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Winner Joins Effort To Combat Southern Tier Meth Crisis

 

Albany, N.Y.-- State Senator George H. Winner, Jr. (R-C, Elmira) will sponsor legislation in the Senate to make it easier to prosecute manufacturers of the illegal drug methamphetamine and to create a new class of crime for operating a meth drug lab in a residential neighborhood.

Winner’s legislationwill also seek to allow prosecutors to target property owners and landlords who knowingly allow meth manufacturers and sellers to operate on their premises.

"I’ll do whatever I can to assist and encourage the regional effort to battle this drug crisis. We know that strict laws, aggressive law enforcement and community awareness are fundamental weapons in our fight to drive the manufacturers and sellers of meth out of our region. I will work with our region’s law enforcement officers, district attorneys, educators, first responders and others to do whatever I can to help ensure that they have the laws and the resources they need to carry on this battle and protect our neighborhoods," said Winner, who was recently appointed as a member on the Senate Crime Victims, Crime and Correction Committee.

Winner’s legislation would:

> create a new crime for the "criminal manufacture of methamphetamine in or near a residence." This new crime would be a Class D felony and impose strict penalties for setting up or operating illegal meth labs within 500 feet of a dwelling. Winner noted that since the manufacture of meth includes the use of highly explosive, flammable and toxic chemicals, meth labs pose a significant public health and safety threat if located in residential neighborhoods;

> create a new crime, punishable as a Class E felony, for "operating a controlled substance establishment" that would hold the owners of a building, room or any other dwelling criminally responsible for knowingly and intentionally allowing meth manufacturers and sellers to operate on the premises they own; and

> make it easier to prosecute the operators of meth labs by expanding the scope of New York’s drug laws. While some common chemicals, like the cold medication pseudoephedrine, are used to manufacture meth, toxic and flammable ingredients used to manufacture the drug include a common agricultural fertilizer known as anhydrous ammonia, phosphorus, metallic sodium and ether. Federal law imposes tough criminal penalties on people who, with the intent to manufacture meth, possess just one of a number of listed ingredients. New York's current controlled substances precursor law punishes only people who possess a combination of chemicals with the intent to manufacture a drug illegally. Winner’s legislation would note the particular hazards of meth production by adopting the federal standard that only one of a designated list of ingredients must be found in the possession of a person, who a jury concludes intends to manufacture meth, in order to support a Class E felony conviction of "criminal possession of precursors of controlled substances."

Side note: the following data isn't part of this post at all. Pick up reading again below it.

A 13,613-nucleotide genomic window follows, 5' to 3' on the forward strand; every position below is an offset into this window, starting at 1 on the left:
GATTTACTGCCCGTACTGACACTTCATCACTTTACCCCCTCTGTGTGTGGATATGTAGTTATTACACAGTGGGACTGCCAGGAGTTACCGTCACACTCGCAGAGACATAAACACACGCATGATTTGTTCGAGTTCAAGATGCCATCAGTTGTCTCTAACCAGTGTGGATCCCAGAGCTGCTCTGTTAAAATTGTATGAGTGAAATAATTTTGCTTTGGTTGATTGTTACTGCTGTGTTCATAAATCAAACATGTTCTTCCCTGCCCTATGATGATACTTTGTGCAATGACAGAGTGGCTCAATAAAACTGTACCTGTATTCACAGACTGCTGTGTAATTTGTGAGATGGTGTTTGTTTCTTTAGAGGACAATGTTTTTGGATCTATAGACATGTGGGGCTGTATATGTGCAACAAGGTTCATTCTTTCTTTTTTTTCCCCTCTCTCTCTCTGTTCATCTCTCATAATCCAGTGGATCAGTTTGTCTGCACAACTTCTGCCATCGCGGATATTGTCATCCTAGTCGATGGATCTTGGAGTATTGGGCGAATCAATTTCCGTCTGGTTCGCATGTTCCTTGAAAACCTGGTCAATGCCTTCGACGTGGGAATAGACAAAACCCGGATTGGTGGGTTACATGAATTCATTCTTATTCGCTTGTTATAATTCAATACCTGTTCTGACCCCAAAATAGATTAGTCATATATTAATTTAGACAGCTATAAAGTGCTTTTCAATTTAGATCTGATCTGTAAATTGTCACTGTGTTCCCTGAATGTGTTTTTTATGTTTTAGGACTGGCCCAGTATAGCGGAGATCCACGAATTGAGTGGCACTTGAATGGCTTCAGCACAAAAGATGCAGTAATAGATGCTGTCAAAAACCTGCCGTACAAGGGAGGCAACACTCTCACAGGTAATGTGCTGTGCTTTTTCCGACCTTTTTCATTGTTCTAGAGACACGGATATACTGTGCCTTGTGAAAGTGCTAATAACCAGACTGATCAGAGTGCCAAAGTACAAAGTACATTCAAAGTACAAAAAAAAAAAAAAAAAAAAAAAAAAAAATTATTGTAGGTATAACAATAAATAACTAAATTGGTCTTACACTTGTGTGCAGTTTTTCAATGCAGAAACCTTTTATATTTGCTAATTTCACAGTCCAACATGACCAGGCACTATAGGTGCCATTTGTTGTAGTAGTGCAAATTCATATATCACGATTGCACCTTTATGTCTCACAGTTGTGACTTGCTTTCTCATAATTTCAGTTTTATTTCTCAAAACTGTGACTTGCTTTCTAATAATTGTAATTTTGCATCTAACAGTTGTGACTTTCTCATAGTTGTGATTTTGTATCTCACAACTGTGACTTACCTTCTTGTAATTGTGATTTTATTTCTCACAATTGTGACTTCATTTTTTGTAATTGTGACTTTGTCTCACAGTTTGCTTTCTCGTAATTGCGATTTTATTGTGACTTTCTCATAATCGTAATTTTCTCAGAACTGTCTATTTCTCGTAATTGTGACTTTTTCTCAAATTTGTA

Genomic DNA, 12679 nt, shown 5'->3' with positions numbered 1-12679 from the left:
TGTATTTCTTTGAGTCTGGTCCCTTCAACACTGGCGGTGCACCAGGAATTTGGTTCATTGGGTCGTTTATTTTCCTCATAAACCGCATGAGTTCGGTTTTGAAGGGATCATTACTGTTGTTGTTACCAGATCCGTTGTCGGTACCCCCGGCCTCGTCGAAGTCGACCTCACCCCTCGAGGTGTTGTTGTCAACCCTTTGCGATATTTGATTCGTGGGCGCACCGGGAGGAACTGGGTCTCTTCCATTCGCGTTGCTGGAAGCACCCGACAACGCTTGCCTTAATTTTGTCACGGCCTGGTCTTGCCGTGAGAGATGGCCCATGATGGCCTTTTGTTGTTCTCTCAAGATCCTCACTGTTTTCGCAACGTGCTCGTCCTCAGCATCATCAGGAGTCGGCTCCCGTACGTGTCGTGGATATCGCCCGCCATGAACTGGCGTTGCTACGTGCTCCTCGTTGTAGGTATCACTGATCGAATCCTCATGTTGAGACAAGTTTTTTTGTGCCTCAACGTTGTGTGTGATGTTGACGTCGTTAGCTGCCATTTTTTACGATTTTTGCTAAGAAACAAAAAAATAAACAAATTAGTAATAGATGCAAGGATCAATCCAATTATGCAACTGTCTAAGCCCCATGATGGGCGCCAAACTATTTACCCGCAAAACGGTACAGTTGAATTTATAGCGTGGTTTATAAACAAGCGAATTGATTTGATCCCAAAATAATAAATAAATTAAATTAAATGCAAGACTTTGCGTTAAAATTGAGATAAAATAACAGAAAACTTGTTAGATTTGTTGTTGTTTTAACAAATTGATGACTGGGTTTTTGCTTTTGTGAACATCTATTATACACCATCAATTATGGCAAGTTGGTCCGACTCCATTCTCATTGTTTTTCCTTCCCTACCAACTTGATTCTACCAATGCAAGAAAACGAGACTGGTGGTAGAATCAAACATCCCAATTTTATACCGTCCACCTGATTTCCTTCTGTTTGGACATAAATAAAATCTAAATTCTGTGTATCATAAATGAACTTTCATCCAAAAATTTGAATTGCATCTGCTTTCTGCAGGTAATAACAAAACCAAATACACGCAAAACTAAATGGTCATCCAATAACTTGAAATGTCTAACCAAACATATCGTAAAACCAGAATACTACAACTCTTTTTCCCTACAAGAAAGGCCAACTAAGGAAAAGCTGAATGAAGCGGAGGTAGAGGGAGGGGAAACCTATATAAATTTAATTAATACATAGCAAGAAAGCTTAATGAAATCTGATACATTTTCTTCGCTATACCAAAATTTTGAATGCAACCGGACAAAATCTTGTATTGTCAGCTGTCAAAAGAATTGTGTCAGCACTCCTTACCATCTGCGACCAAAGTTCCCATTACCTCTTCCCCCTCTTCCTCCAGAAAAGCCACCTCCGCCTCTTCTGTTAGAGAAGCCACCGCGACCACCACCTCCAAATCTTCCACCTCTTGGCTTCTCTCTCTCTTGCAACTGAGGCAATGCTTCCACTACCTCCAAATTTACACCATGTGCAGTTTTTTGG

Winner is also monitoring a state law enacted last year, sponsored by then State Senator John R. Kuhl, Jr., which authorized the New York State Police and the state Department of Environmental Conservation (DEC), together with the state departments of Health and Agriculture and Markets, to study the use in New York of a chemical additive known as "ferrocene." The use of this additive could ensure that anhydrous ammonia -- which is an important chemical used as fertilizer in farming operations, but is also a key ingredient used to manufacture meth -- could only be used for legitimate farming purposes. The law requires a report to be issued by April 2006 on the feasibility of chemically altering anhydrous ammonia to prevent its use in meth manufacturing.